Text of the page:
In our digitally integrated society, we face a paradox. While we brag (or lament) our status of being ever-connected, we simultaneously feel a growing detachment from each other. Our quest for individualism, in spite of the online communities we take part in, raises concerns about the future of our sociability. There are few able to describe such issues with the same poignancy as Alec Soth.

For two years, Soth embraced self-exile and solitude while producing his Broken Manual project. In his latest work, he is thrusting himself back into society, while reflecting on a universal and growing detachment from the notion of “community” in modern America.

Songbook focuses Soth’s piercing eye on the ever-present loneliness of today’s society. An elderly man ballroom-dances without a partner; a pilot, plugged into her headset, wears an expression of dreamy vacancy; a hoard of shoppers stand quiet, with trolleys at the ready, waiting for a Wal-Mart’s doors to open on a Sunday afternoon.

Conceptually, the book draws on two principle influences. The first is “The Great American Songbook,” a retrospective on the lyrics of 20th century music. The second is the work of US scholar Robert D. Putman, whose seminal ”Bowling Alone: The Collapse and Revival of American Community” shed light on disconnection and insularity in contemporary America. At the center of this intersection, Songbook photographically juxtaposes the past and present of American culture around the ever-vexing question of the individual vs. society.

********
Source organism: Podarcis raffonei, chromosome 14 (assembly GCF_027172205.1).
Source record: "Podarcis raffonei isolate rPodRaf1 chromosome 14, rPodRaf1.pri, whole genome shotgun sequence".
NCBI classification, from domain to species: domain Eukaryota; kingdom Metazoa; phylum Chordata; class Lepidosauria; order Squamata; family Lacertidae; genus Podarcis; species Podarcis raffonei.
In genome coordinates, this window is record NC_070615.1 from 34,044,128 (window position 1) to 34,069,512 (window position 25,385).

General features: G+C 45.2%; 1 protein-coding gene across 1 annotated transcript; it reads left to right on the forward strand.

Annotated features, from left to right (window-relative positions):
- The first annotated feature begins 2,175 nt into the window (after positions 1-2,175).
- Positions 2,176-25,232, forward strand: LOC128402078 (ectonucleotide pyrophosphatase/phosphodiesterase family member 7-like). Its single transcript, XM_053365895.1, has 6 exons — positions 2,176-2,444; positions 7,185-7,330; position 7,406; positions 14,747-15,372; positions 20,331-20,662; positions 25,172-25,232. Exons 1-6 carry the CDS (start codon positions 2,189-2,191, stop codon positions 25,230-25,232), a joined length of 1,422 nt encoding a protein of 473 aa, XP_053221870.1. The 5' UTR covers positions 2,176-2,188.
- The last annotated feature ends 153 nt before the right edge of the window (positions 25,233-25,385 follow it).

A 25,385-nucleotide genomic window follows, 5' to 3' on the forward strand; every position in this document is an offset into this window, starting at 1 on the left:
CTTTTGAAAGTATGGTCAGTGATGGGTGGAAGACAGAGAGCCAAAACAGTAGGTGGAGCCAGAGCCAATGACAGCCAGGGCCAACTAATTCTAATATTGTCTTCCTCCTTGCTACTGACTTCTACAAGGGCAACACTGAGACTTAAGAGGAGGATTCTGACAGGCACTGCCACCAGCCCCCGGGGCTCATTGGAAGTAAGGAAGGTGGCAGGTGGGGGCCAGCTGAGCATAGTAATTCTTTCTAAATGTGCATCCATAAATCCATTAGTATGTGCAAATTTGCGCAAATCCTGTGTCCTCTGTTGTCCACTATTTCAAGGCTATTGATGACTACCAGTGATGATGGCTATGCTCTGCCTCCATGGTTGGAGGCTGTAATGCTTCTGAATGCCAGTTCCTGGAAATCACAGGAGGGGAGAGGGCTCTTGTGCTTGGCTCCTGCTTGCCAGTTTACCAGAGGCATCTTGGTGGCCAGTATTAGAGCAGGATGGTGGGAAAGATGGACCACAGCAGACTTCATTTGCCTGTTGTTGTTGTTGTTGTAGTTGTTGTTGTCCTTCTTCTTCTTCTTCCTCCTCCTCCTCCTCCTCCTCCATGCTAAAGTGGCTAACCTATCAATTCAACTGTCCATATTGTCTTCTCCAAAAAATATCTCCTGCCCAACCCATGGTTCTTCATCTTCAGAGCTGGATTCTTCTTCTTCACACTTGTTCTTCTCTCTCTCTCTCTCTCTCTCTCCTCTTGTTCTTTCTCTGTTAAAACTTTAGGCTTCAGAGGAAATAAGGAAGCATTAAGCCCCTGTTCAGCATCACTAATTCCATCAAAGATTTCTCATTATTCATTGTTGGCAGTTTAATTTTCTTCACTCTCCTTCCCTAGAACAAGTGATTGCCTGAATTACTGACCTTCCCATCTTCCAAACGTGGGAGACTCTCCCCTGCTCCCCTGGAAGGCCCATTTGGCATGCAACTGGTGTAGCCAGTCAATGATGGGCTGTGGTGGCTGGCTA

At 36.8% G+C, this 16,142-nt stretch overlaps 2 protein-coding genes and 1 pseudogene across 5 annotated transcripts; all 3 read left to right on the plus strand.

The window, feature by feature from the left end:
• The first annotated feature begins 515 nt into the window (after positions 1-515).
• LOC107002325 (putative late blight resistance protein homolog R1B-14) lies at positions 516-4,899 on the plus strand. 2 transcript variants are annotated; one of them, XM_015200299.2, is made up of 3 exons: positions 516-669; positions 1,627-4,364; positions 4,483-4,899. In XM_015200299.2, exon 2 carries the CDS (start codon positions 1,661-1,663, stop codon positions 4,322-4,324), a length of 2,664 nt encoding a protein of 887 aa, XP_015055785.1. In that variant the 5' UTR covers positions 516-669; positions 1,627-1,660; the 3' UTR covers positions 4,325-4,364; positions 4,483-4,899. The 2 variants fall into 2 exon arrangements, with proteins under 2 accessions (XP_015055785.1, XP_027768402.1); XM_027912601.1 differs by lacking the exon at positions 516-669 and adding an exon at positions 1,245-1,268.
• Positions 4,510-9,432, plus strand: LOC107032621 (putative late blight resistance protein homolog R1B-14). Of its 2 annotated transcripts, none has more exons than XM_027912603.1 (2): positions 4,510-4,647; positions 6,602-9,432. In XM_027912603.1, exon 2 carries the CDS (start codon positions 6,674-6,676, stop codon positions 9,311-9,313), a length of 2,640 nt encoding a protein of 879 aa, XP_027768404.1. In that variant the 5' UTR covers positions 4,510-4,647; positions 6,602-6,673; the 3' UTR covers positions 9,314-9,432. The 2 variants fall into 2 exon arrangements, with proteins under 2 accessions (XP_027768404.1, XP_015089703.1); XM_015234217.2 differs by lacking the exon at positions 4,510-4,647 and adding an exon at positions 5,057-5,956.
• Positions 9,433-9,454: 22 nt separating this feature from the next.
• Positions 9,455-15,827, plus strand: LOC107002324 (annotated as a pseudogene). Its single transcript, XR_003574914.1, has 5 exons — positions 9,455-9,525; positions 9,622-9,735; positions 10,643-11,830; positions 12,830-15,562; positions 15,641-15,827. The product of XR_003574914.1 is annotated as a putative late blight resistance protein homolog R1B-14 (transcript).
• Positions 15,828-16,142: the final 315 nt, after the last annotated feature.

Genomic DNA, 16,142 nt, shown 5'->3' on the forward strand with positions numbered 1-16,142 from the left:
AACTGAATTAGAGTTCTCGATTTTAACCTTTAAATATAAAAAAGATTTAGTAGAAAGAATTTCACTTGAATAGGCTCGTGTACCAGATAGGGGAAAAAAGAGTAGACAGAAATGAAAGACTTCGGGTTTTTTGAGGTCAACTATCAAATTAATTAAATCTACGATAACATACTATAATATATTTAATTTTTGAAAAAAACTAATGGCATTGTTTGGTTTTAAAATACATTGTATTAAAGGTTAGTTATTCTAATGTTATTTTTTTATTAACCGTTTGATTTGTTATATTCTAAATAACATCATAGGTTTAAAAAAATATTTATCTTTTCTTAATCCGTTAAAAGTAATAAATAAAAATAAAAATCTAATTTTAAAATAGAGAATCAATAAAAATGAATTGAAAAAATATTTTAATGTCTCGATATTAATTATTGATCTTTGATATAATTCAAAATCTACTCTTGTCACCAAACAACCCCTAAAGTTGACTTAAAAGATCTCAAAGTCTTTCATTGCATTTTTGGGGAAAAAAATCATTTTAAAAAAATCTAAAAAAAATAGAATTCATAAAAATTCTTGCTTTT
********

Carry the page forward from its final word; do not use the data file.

The stark images come in bursts—Soth has not lost his sharp, ironic penchant for telling detail. A foamy dancehall depicts revellers dancing intimately and semi-nakedly: a silent portrait of youth’s reckless escapism and desire. At Facebook’s headquarters, a universally identifiable hub of today’s “social” networks, an isolated figure staggers across an unbroken expanse of empty concrete.

The book’s monochrome format gives the images a timeless, essential quality—Songbook is designed to speak lyrically to the viewer. “It’s a journey across the United States, punctuated by quotes from classic songs”, says Soth. As usual, Soth’s enchanting, yet understated, compositions offer quiet but insistent perspectives on the state of human interaction today.

—Ben Dickenson Bampton

Photographs by Alec Soth
Publisher: Mack
Hardcover: 144 pages

Ben Dickenson Bampton is a writer and photographer from Bournemouth, England. To read more of his writing, be sure to visit his blog at for reviews on photobooks, exhibitions and photography events around the world.